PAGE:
A little while ago, a Johannesburg-based friend considered investing in a water storage unit. His desire was to install a tank in his garden to catch rain and thereby always have an emergency water supply. After looking at all his financial commitments for the month, he decided to hold off on that decision. Now, as the country endures several successive heatwaves and has moved into drought territory, he wishes that he had prioritised that spending. Instead, he is having to make do with less water and is forced to place all his hopes on the next downpour.
Sometimes our businesses face a similar scenario. No business owner wants to spend money unnecessarily, and our money can only go in so many directions. That means cutting down in some areas, but it also means recognizing where that spending would act as the proverbial water tank.
When it comes to hiring staff, it’s difficult to make that call. The natural inclination is to have as few staff members to get the work done as possible. But when it comes to financial management, outlaying extra money for an added level of expertise can sometimes be the most prudent option.
For example, if your company has a full time financial manager on board, you may well feel like you’ve got your bases covered. After all, you’ve got someone overseeing your planning, your company budgeting, and preparing management reports to track your financial performance. But there are instances when you might need the input of a higher level of financial management. At these times, we recommend you bring on a part time financial director. Here are some examples of why a part time financial director might act as the ‘water tank’ to your business:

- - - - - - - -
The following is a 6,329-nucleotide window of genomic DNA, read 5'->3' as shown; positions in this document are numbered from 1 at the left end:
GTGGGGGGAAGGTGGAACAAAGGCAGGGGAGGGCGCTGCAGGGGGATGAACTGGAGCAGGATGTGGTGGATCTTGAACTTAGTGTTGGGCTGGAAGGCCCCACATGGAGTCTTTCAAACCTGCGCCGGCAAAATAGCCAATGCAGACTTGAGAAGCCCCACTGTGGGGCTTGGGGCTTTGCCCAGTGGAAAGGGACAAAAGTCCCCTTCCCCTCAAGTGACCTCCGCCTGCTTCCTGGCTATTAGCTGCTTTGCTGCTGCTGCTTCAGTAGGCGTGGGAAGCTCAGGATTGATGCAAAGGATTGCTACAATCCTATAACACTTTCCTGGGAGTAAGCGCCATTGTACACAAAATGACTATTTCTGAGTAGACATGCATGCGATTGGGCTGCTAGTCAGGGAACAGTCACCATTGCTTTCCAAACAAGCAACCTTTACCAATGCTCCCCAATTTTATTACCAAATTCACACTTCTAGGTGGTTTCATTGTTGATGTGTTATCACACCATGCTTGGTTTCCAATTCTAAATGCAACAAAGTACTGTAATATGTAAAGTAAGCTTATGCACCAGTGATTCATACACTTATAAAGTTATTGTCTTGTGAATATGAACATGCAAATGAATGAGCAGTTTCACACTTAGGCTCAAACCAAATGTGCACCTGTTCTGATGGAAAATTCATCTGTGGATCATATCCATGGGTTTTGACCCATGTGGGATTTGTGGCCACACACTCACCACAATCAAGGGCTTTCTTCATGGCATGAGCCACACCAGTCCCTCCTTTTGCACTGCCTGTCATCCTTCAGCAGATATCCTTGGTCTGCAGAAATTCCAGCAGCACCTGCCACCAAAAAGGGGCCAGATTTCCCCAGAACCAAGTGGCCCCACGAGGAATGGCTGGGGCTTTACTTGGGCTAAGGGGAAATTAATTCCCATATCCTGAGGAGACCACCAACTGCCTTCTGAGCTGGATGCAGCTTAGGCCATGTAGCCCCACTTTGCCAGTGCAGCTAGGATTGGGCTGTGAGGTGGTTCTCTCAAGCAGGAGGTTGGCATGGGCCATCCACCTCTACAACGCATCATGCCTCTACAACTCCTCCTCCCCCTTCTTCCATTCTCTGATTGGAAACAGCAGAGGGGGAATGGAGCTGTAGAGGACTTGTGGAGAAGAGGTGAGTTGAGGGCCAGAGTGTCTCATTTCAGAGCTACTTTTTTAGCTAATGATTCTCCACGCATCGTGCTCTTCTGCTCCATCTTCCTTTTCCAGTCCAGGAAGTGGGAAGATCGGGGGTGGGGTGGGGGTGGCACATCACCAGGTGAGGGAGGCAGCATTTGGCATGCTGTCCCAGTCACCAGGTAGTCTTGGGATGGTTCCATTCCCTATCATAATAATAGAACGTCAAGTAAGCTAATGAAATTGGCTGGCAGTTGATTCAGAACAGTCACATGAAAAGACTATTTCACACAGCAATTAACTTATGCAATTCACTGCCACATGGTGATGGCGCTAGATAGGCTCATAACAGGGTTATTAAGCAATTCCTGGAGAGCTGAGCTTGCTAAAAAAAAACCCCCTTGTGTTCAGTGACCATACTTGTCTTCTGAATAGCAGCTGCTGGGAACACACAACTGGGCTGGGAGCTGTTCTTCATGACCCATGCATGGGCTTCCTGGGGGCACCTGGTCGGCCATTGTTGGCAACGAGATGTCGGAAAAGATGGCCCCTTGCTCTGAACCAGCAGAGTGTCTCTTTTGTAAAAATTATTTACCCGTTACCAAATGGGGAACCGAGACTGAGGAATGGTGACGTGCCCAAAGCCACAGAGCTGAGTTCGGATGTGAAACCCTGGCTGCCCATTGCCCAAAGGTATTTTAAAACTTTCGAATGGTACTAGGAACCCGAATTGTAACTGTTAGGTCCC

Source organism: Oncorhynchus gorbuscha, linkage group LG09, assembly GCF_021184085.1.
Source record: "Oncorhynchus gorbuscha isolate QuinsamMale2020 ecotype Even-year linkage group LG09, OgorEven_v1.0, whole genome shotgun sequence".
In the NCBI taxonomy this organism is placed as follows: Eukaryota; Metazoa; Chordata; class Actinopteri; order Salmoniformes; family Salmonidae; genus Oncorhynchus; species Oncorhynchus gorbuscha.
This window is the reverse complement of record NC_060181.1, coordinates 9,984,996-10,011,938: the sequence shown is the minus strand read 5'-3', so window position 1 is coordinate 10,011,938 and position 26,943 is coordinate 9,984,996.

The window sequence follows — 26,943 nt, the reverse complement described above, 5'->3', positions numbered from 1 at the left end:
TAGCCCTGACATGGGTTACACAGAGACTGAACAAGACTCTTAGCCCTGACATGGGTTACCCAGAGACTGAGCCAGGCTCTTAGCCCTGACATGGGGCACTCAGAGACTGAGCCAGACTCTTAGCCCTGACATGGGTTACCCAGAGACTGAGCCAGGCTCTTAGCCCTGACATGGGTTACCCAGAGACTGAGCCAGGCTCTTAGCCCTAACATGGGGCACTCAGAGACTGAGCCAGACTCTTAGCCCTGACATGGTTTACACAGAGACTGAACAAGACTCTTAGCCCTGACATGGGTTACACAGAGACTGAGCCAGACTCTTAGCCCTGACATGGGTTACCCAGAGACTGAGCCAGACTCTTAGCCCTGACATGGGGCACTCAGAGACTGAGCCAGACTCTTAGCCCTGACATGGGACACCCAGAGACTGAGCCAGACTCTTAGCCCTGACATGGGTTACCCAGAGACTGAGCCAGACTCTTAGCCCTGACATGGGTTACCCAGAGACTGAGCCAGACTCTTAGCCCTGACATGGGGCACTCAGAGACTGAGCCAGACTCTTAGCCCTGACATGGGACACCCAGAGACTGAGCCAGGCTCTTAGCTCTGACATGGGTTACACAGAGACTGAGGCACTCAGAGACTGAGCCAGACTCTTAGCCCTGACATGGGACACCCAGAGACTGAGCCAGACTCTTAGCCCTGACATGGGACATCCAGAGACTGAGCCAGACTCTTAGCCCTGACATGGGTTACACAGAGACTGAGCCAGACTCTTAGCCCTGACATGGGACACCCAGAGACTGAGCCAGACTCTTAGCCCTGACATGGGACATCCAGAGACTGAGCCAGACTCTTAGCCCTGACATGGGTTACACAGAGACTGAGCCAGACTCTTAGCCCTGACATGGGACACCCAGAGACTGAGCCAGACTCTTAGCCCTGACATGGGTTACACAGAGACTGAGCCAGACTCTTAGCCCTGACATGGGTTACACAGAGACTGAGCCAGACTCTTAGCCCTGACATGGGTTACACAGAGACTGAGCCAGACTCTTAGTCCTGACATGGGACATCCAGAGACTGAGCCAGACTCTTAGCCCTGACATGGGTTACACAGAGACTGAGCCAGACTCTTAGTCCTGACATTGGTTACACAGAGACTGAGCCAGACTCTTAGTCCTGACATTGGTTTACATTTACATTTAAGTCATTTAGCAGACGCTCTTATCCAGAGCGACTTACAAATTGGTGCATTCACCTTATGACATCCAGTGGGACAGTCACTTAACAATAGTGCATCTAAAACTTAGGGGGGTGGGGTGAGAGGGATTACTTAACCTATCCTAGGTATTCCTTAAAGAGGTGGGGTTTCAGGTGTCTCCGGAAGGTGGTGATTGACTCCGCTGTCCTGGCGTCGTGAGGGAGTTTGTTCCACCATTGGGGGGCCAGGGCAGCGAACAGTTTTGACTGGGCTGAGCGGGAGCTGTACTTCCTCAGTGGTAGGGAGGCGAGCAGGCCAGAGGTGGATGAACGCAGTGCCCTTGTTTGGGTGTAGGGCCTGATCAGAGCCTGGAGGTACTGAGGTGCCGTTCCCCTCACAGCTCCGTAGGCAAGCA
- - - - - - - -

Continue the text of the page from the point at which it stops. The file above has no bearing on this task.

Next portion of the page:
- A part time financial director can help improve margins. Your part time financial director has the experience and skillset to analyze your business processes and identify how to drive down costs and drive up margins. He or she will recommend the necessary changes and then oversee the planning process to ensure they take place.
- A part time financial director can help you effectively manage your working capital. If you know you can afford to undertake a new project, but are worried about the cash flow to fund it, then you could do with the expertise of a part time financial director. They will structure your cash flow in such a way that you are able to meet your short-term debt obligations and operating expenses while freeing up as much as possible for you to pursue your other aims.
- A part time financial director can provide financial forecasting, financial modelling, and scenario planning. If you’re trying to decide whether or not to take that big leap, bring in some strategic input to help you make the decision. Your part time financial director can give you an idea of what the future might like look, help you develop a financial model along which to guide your decisions going forward or provide a real-life sketch of the probabilities of various outcomes. A good professional should be a trusted confidante and sounding board; someone to give you the confidence to go ahead with good decisions and help steer you timeously away from bad ones.
- A part time financial director helps you assess risks before you take them, and mitigate risks when you have. They’re trained to pinpoint financial risk: whether it be institutional, environmental or internal. Once they’ve identified the risks ahead, they can help you know how best to avoid or overcome them. They’re there to smooth the bumps on your ride, and guide you towards an alternate route when a so-called road closure looms ahead.
A good financial manager plays a vital role in overseeing and controlling the company’s finances. But bringing on a part time financial director when mapping out your strategy, seeking for ways to be more profitable or contemplating risky decisions can often provide you with financial water in times of drought. Speak to The Finance Team to find out more about how someone can provide you with the high-level interim or ad hoc financial expertise that your company needs.